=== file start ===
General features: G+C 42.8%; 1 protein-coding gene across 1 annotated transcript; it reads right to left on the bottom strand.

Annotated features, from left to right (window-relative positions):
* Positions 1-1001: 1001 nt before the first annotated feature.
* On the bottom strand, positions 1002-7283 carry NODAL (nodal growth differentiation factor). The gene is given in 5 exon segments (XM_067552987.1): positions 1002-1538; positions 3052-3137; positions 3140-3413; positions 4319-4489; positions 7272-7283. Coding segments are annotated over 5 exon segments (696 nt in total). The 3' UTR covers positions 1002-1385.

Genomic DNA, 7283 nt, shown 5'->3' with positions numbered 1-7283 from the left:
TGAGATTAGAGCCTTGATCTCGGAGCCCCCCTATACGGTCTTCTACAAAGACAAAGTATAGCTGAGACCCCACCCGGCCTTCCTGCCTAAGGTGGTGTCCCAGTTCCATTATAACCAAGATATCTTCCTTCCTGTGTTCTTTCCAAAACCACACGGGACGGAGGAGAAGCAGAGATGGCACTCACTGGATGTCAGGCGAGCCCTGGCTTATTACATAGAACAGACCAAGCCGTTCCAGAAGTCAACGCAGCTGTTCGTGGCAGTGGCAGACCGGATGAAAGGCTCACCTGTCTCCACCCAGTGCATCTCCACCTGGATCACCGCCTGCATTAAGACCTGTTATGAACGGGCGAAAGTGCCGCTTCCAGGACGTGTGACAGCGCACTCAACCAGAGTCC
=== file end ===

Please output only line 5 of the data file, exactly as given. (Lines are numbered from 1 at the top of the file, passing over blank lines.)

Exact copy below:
Genomic DNA, 7283 nt, shown 5'->3' with positions numbered 1-7283 from the left: